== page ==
Research for Job Search
I recommend reading What Color is Your Parachute?
as your first book when you start job hunting your Junior/Senior summer. This book is an
excellent guide to all aspects of choosing a career and job hunting. It is a refreshing
look that matches your life's goals to a career and shows you how to land a job in that
STRUCTURE OF ANALYST PROGRAMS
You are typically hired as an investment banking analyst
and then placed into a specific group after the first month or so of training. Training is
usually four to six weeks long and consists of classroom sessions punctuated by nightly
social events. The idea is to get you used to being at the investment bank, allows you to
mix and mingle with co-workers with whom you will later spend copious amounts of time, and
gives you a fighting chance to understand the financial analyses and models used in daily
investment banking work. Placement into some groups, such as Merchant Banking or
High-Yield, is extremely competitive. Your score on an accounting exam may be used to help
determine if you get first or second pick.
Since there is so much training and expense for each investment banking analyst,
each interviewer and HR personnel will not only be checking out your skills and background
but will also be determining if you are a "long haul" player.
IN INVESTMENT BANKING
Basically, there are investment banks (sell-side) and
clients (buy-side). Investment banks create products in their corporate finance
departments to meet the financial needs of their client firms. Institutions, such as
mutual and pension funds, are buy-side.
A good starting place to learn more about investment banks and their clients is in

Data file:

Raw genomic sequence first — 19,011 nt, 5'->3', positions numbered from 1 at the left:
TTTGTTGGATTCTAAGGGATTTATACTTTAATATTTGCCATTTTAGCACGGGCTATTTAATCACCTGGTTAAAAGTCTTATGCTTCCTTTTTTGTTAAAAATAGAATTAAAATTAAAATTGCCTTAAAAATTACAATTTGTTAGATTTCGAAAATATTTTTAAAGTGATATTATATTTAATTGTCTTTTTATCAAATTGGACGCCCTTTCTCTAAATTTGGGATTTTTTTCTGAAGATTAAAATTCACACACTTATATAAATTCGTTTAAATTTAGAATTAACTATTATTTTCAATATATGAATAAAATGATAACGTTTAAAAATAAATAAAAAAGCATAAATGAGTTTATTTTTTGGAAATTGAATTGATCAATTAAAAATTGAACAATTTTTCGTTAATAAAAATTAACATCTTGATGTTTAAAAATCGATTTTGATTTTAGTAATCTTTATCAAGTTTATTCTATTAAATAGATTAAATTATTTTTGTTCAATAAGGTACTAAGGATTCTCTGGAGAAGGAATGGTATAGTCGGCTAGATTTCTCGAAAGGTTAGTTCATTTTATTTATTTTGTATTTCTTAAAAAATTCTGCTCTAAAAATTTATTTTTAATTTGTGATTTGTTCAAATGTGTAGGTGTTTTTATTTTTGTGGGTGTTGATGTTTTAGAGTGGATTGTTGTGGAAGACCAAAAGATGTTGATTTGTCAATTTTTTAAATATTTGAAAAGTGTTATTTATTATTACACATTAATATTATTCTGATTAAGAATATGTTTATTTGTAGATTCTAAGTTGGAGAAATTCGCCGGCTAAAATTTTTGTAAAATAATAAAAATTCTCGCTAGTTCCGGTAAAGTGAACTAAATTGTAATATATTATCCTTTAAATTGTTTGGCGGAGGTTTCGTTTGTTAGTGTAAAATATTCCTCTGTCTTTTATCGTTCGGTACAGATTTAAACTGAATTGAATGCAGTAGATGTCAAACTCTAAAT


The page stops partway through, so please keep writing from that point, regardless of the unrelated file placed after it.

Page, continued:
financial management books. Chapters dealing with stock offerings, mergers and
acquisitions, leveraged buyouts, and investment banking should provide you with some
background information. Read the annual reports and mission statements of investment banks
to get a better understanding of their place in the financial world.
The following two books have received rave reviews regarding their look at investment
banking as a career. You should probably read one of these books before reading any
books on valuation techniques just to make sure investment banking is really what you want
Investment Banking: The Vault.com Career Guide to
Investment Banking by Tom Lott
The Business of Investment Banking by K. Thomas
As a fair disclosure, I have not actually read either of
the above books.
It is essential to your success that you read the
Wall Street Journal daily. The Bruno Business Library and Gorgas Library
both subscribe to the Wall Street Journal. You can even get your own subscription
at the discounted student rates. Nobody actually reads the Wall Street Journal
from cover to cover, but you should spend time on major world events, major business
stories, investment banking activity, and the industry sector that interests you most.
Specific industry magazines or papers would also help you get a grasp of the issues
encountered by investment banking analysts in those industry groups.
VALUATION AND ANALYSIS METHODOLOGIES
The following books are especially helpful in understanding
the tools behind M&A and investment valuation (I have read these books).
Mergers and Acquisitions: A Valuation Handbook